Friday, June 20, 2008

Hey Presto!

Friday comic book day.

On another list Dutch cartoonist Wilbert Plijnaar (who has worked for Disney as a story man for the last 15 years or so) alerted me to the fact that John Kricfalusi had a bit on his blog about the remarkable Waly Kelly-like work of Howie Post in the forties. Well, actually the post is about all of Post's career, but he uses three pages of one of Post's Presto Pete stories for DC's Animal Antics in the early forties. And he said he would love to see more.

As it happens Howard Post is on my list of artists I would like to visit sometime in the future. I have samples of all periods of his work, although I have to confess I am not a big fan or collector of his work in Harvey's kiddie titles. But I do have quite long run of his 70's newspaper strip The Drop-Outs, most of his work for Stan Lee in the fifties and when I found out he had imitated Walt Kelly in the early forties I tried to get as much of those books as possible. I just didn't plan on sharing it with you this soon, because I want to create a nice overview of his work and career and that involves quite a lot of scanning.

Still, to accommodate the extremely talented Wilbert Plijnaar (whose business card is so clever and funny that it inspired the titles of Disney/Pixar's animated movie Ratatouille) I have quickly rounded up a Presto Pete story and a couple of other tidbits. I have added John K.'s blog to my blog list, so you can go and see what he has to say about this talented (but in my view ultimately too lazy) artist. If you want to see more of the Presto Pete story he shows, you can go to Pappy's excellent blog to see the full thing. I wouldn't be surprised if the Kricman borrowed his scans from Pappy. It certainly wouldn't be the first time he borrowed something.

The link function on my blogspot desktop doesn't seem to work, so you have to copy and paste.

That by the way, is the first Howard Post Presto Pete story, from Animal Antics #9. Presto Pete did have stories in the earlier issues of that title as well, but with #9 Post took over and made the strip his own. With #10, he immediately got to do the cover, which was unique for this title (and didn't occur after that). I'll be showing the cover and story from #10.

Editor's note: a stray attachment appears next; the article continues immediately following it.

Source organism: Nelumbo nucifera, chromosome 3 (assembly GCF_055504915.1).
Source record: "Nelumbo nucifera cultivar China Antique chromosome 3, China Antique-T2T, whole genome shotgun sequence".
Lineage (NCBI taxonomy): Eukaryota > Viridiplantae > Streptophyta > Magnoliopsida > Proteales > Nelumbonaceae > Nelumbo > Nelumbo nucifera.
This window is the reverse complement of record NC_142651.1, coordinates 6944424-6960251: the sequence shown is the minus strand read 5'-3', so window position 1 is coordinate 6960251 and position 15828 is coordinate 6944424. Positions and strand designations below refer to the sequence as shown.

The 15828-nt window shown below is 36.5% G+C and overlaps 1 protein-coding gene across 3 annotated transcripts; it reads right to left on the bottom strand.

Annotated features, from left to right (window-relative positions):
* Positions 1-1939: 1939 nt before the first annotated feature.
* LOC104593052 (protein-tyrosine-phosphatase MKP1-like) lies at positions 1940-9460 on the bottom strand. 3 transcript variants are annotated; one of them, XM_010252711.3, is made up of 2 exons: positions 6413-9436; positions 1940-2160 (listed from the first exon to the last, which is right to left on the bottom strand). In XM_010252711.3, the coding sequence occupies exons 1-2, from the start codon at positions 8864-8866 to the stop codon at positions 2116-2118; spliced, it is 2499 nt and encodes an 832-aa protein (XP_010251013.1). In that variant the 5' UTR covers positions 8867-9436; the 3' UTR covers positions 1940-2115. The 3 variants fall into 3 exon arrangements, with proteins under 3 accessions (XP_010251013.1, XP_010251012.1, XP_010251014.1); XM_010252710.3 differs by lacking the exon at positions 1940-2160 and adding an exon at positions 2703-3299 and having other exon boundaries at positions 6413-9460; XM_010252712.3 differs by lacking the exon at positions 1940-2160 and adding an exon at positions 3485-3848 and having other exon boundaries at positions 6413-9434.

Howard Post had two distinct period in the forties when he worked in this style. The first was in the early part of the decade, when he did Presto Pete for Animal Antics and other series for the two other funny animal books. Then he probably was drafted. I would love to know where he was stationed, so I could try and see if he worked for any of the camp papers in the places he was stationed. Most artists of his generation did. When he returned after the war, he worked for a comic called Wonderland, where he was the star artist, doing the covers and most of the stories. I will show some of those later. He also did another Waly Kelly inspired series for DC. This ran in More Fun #123 to #127. He also drew the covers for most of these book and it is the most visually stunning work of his career. Unfortunately, these books demand quite a high price (mostly because they contain the earlier incarnation of Superboy), so I have not yet been able to get my hand on one yet. I did find the original art for one of these stories in the Heritage Archives. This was from the period, that Heritage usually left out one of the pages of a story, so no one could use their high end scans for a secret printing project. But here it is, five of the six pages of Jimminy.